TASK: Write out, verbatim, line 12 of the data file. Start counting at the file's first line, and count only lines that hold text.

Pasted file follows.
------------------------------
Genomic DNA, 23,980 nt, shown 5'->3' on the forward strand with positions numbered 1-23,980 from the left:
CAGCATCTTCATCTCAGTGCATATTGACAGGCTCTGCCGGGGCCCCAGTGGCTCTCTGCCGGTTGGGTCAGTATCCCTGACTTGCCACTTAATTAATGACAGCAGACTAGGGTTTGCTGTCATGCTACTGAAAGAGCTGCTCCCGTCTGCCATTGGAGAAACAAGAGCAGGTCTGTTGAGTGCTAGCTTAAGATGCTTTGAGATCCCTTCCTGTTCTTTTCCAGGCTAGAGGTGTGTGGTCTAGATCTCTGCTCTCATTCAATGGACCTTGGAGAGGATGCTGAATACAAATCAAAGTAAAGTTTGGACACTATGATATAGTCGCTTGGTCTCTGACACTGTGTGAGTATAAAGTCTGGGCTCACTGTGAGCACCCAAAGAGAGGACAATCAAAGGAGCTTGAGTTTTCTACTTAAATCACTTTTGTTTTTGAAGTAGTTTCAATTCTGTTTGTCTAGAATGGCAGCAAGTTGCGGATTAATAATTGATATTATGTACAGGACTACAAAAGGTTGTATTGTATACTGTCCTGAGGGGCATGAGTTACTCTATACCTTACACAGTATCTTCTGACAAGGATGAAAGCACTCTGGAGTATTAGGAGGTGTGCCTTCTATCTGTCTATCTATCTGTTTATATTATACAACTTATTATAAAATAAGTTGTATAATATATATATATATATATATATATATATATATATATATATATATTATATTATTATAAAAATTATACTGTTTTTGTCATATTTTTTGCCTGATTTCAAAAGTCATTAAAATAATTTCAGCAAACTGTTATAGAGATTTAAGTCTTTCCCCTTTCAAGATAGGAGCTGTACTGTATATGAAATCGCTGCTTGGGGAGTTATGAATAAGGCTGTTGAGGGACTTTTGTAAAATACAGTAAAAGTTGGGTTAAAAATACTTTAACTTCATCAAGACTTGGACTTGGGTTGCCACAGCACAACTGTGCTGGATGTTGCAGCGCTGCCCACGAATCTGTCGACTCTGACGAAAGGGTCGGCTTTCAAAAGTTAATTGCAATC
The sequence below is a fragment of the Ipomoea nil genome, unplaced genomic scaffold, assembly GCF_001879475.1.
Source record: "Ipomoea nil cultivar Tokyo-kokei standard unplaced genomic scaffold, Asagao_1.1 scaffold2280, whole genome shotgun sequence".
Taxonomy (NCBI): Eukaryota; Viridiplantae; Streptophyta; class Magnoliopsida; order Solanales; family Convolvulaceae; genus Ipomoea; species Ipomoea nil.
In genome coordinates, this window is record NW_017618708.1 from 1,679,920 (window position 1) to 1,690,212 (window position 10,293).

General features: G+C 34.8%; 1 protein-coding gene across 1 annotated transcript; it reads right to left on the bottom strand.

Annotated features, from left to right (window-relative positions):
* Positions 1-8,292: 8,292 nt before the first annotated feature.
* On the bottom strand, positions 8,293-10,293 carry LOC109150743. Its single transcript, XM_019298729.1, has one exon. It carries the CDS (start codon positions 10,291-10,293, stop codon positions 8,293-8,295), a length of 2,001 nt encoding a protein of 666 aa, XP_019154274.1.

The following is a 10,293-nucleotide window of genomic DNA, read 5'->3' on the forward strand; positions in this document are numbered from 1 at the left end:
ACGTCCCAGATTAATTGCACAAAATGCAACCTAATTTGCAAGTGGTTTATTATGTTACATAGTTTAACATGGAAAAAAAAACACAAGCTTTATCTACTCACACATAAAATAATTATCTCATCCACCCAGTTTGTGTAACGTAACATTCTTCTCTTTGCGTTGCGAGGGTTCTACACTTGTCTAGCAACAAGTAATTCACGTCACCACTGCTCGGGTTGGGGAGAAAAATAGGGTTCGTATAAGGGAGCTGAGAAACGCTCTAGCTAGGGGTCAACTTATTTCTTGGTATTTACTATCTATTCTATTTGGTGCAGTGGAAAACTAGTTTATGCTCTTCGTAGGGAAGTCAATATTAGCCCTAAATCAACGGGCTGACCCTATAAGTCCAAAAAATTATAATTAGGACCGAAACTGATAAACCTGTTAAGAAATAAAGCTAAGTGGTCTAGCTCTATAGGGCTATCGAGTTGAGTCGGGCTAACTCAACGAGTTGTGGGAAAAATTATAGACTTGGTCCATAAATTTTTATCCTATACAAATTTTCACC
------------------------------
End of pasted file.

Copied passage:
ACGTCCCAGATTAATTGCACAAAATGCAACCTAATTTGCAAGTGGTTTATTATGTTACATAGTTTAACATGGAAAAAAAAACACAAGCTTTATCTACTCACACATAAAATAATTATCTCATCCACCCAGTTTGTGTAACGTAACATTCTTCTCTTTGCGTTGCGAGGGTTCTACACTTGTCTAGCAACAAGTAATTCACGTCACCACTGCTCGGGTTGGGGAGAAAAATAGGGTTCGTATAAGGGAGCTGAGAAACGCTCTAGCTAGGGGTCAACTTATTTCTTGGTATTTACTATCTATTCTATTTGGTGCAGTGGAAAACTAGTTTATGCTCTTCGTAGGGAAGTCAATATTAGCCCTAAATCAACGGGCTGACCCTATAAGTCCAAAAAATTATAATTAGGACCGAAACTGATAAACCTGTTAAGAAATAAAGCTAAGTGGTCTAGCTCTATAGGGCTATCGAGTTGAGTCGGGCTAACTCAACGAGTTGTGGGAAAAATTATAGACTTGGTCCATAAATTTTTATCCTATACAAATTTTCACC